BEACON, N.Y. — Toshi Aline Ohta Seeger, wife and partner of legendary folk singer and activist Pete Seeger, died peacefully at home on July 9 at the age of 91.
She was a community volunteer, festival organizer, writer, filmmaker, road manager, potter, loving mother, grandmother, great-grandmother and aunt. Her family said she will be remembered for her compassion, dedication to causes, as a matriarch within her family and local community, and for her cooking and elaborate organic garden.
The daughter of an American mother and a Japanese father, Toshi Seeger was born on July 1, 1922 in Munich while her mother was traveling in Germany and came to the U.S. at six months of age, taking up residence with her mother, Virginia Harper Berry from Washington, D.C., and father, Takashi Ueda Ohta from Shikoku.
She lived in Greenwich Village and Woodstock, N.Y. in the 1920s, ’30s and ’40s. Her parents and half-sister were a part of the theater community and she grew up surrounded by the arts.
Seeger attended The Little Red School House in New York City and graduated from the High School of Music and Art in 1940. She met her husband in 1939 and they married in New York City in 1943, while he was on leave from the Army. She passed away 11 days shy of their 70th wedding anniversary.
The couple were partners in every sense of the word, collaborating on everything from building their log cabin to organizing festivals big and small. Family and friends said this was made possible only through Toshi Seeger’s tireless work, creative mind and meticulous organizational skills.
She served on the New York State Council of the Arts, marched with Dr. Martin Luther King from Selma to Montgomery in 1965, and collaborated with her husband’s manager, Harold Leventhal, on thousands of projects.
The Seegers took their three children — then 17, 15 and 8 years old — around the world, giving concerts and making field recordings and films in 28 countries.
In the 1960s, Toshi Seeger was instrumental in the early years of the Newport Folk Festival and helped discover bluesman Mississippi John Hurt.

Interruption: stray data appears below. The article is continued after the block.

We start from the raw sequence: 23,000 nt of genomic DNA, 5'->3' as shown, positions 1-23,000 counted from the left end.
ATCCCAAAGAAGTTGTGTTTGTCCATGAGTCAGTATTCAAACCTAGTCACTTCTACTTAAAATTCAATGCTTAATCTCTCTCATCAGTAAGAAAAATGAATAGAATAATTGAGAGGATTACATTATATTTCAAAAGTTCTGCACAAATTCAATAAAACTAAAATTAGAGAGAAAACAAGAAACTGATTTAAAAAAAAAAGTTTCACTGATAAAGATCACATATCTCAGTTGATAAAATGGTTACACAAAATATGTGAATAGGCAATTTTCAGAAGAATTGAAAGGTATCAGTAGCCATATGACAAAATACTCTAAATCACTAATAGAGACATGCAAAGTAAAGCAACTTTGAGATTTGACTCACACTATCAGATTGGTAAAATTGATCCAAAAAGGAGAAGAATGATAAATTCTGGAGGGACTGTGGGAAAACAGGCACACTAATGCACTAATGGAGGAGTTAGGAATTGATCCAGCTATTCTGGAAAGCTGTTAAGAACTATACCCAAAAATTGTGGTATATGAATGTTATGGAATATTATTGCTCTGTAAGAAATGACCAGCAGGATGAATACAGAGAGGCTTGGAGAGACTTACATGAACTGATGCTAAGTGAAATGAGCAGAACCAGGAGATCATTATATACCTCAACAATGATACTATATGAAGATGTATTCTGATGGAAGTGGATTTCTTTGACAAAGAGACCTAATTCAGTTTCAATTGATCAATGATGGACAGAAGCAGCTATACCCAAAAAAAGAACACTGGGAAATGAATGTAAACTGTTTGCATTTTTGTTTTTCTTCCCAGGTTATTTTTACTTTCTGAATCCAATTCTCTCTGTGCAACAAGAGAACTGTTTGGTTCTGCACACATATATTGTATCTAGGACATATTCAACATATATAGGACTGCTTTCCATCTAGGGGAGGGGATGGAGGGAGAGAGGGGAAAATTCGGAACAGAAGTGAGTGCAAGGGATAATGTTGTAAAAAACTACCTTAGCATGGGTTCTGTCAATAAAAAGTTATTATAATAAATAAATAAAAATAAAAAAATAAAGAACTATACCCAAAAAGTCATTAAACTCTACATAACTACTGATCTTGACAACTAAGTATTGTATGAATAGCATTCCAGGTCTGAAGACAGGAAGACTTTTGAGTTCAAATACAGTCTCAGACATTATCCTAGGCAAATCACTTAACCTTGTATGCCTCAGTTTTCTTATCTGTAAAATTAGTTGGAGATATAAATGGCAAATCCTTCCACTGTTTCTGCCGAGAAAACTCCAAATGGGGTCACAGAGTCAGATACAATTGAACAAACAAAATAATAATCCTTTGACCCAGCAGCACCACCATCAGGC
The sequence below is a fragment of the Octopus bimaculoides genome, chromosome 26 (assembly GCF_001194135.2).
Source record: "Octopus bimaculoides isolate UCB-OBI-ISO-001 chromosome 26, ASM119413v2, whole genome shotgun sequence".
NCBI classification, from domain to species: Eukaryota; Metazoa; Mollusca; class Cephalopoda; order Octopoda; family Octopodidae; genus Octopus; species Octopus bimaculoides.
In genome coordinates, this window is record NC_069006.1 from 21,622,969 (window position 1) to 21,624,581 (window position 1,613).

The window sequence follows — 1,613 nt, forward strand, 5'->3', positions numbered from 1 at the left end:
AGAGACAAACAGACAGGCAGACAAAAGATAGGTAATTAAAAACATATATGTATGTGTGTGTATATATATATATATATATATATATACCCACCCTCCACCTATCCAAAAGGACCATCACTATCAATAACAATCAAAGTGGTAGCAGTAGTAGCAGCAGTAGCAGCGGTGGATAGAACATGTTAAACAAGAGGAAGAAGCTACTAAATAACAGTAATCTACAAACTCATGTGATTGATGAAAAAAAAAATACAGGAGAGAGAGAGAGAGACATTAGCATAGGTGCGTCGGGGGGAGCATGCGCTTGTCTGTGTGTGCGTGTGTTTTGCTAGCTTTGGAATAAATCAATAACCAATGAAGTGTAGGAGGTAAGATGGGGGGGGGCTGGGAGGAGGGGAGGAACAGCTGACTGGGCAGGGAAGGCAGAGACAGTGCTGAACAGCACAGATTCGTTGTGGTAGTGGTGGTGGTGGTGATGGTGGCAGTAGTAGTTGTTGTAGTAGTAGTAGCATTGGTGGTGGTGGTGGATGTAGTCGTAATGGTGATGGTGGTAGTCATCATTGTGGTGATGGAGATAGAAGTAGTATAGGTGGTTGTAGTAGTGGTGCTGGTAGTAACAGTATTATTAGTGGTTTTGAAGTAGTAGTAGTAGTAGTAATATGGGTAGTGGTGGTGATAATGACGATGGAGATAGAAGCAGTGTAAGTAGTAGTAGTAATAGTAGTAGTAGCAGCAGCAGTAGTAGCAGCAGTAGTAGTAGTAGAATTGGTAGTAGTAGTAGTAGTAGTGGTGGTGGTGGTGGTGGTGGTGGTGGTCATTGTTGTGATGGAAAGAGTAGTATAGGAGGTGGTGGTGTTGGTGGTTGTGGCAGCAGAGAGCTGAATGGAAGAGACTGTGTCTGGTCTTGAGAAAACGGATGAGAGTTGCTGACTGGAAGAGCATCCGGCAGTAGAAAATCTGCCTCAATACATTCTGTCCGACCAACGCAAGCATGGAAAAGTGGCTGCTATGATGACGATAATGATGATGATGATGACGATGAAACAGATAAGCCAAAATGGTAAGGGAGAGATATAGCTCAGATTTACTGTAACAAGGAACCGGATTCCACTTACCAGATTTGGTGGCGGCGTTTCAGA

An untrained filmmaker, she co-produced, directed, shot and edited films about music from all regions of the country and the world. Many of her films are now at the Library of Congress.
In 1965, when her husband was no longer banned from all television because of his political views, she produced a show called “Rainbow Quest” for public television. In 2007, at age 85, she executive produced an Emmy-award winning documentary, “Pete Seeger: The Power of Song.”
She co-founded the Hudson River Sloop Clearwater organization and Clearwater’s Great Hudson River Revival, and initiated things that were rarely done at festivals in the 1970s and ’80s, such as recycling, wheelchair access and sign-language interpreters.
While her work with her husband was recognized internationally, she was also very involved locally. She could be seen each year whipping cream at Beacon Sloop Club’s Strawberry Festival, and her stone soup was the magnet that brought people to the Beacon waterfront, where the city dump was ultimately transformed into Riverfront Park.
She was a member of the Beacon Sloop Club; Southern Dutchess NAACP, from which she received a Freedom Award; Wespac, from which she received the Peace and Justice Award; the Dutchess Junction Firehouse Ladies Auxilliary; the Mid-Hudson Progressive Alliance; and Clearwater.
In addition to her husband, survivors include her son, Daniel (Martha) of Topanga; daughter Mika (Joseph Bossom) of Tiverton, R.I.; daughter Tinya of Beacon, N.Y.; eight grandchildren, Sonya Cramer, Rufus Cohen, Tao Rodriguez-Seeger, Cassandra Seeger, Kitama Cahill-Jackson, Moraya Degeare, Penny Bossom-Seeger and Isabelle Bossom-Seeger; three great-grandchildren, Dio and Gabel Cramer and Liam Oulton; and many nieces and nephews from the Ohta, Dixon and Seeger families.
She was predeceased by her parents; her brother, Allen Homare Ohta; her half-sister, Aline Dixon; and a sister-in-law whom she raised as her own daughter, Penny Seeger.
A celebration of life is being planned for a date in the future. Donations can be made to any of the organizations listed above.
Arrangements are under the direction of Jarett D. Quick at Libby Funeral Home. To leave a condolence online, visit www.libbyfuneralhome.com.